In the latest READERS RESPOND, we asked attorneys to tell us how they strive to achieve work-life balance in their practice as well as some of the major obstacles to this state of being.
Since having my girls, I have learned so much about myself and my life’s priorities, specifically my roles as a mom, wife, lawyer, boss, friend, daughter and all the other hats working attorney moms wear. It is truly a balancing act. But, I never allow myself to forget that I am a mom first, a wife second and an attorney third. I am not afraid to say that.
— Lindsay Tygart, Coker Law, Jacksonville
Finding and maintaining work-life balance is what I find the most challenging about having a law practice. I make it a point to be intentional about making time for the things and people that matter most. I find that focusing on mindfulness keeps me centered and not so focused on the stresses of having a busy practice. I am grateful for the busy practice, nonetheless.
The next steps are to onboard multiple associates to help with the caseload as it increases.
— Christina A. McKinnon, McKinnon Legal, Miami
We recognize that legal practice is a marathon, not a sprint, and provide mentoring, alternative work schedules, and accommodations to our women lawyers, particularly those with young families, so that the firm and its clients can continue to benefit from their extraordinary talent and insight. This supportive collaboration among partners, colleagues, and staff has enabled me – a single mother of two young children – and many others to balance our personal lives with the needs and interests of our clients, as the firm is continually enriched by the unique perspective a truly diverse group of lawyers provides.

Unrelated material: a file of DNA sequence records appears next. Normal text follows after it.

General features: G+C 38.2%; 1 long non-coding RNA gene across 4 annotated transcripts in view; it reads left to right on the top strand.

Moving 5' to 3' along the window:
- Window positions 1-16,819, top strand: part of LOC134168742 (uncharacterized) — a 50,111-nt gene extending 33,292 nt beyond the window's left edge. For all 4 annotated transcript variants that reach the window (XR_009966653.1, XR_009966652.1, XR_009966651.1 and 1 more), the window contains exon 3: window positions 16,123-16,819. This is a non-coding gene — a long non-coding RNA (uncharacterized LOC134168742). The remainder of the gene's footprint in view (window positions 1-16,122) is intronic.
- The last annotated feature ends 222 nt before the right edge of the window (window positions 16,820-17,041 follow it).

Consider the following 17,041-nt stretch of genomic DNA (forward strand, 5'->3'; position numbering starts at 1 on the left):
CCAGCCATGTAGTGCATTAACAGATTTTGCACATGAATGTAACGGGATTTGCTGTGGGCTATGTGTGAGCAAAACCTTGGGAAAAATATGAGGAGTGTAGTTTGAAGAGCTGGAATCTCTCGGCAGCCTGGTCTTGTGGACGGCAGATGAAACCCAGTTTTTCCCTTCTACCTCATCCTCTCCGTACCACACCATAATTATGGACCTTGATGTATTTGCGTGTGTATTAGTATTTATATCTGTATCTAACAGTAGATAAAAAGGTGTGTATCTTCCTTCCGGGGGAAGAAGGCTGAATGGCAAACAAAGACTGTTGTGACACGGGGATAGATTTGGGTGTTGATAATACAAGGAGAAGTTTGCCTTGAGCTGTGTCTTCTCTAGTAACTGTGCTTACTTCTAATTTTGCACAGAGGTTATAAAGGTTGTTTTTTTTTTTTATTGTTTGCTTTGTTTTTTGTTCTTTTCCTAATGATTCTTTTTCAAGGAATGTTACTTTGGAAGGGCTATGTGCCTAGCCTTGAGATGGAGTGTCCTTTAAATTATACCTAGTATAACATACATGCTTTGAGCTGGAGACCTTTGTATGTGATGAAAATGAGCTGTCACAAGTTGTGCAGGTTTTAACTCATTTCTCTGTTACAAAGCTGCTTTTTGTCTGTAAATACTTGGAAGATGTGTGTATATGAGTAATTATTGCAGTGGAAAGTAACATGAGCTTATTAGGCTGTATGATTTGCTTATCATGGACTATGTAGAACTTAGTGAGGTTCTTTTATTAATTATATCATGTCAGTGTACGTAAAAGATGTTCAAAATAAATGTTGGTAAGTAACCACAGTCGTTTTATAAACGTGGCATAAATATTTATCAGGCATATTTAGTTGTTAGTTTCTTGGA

— Laura Lawless, Squire Patton Boggs, Phoenix
The one major flaw in the legal profession is that the profession is not necessarily conducive to a good family life, especially now when you are expected to be constantly connected to work. I have been blessed to have a wonderful wife, Kathy, and an amazing family, including daughter, Annemarie (and her husband, Sean, and children, Ellie, Ben and Ford), daughter, Taylor, and daughter, Payton. We have been able to have a good family life. A strong faith in God and a lot of prayers have certainly kept our family strong, especially when the demands of the profession have put pressure on the bonds of the family.
— David Stanush, Clark Hill Strasburger, San Antonio
It is hard to find the proverbial ‘work-life balance’ when your calendar is dependent upon the court’s calendar. My practice requires not only time spent on cases and responding to client needs, but also significant time marketing and maintaining client relationships. The firm supports these efforts through providing resources for marketing and being a leader in providing technology to work from home or other locations.
— Christine L. Tuft, Arthur Chapman, Minneapolis
I find it helpful to take spontaneous trips to silent, isolated places, like New Mexico or Death Valley to recharge.
— Tanaz Salehi, Salehi Boyer Lavigne Lombana, P.A., Miami
Join the Conversation
Share how you strive to maintain work-life balance and the challenges that make that balance so difficult.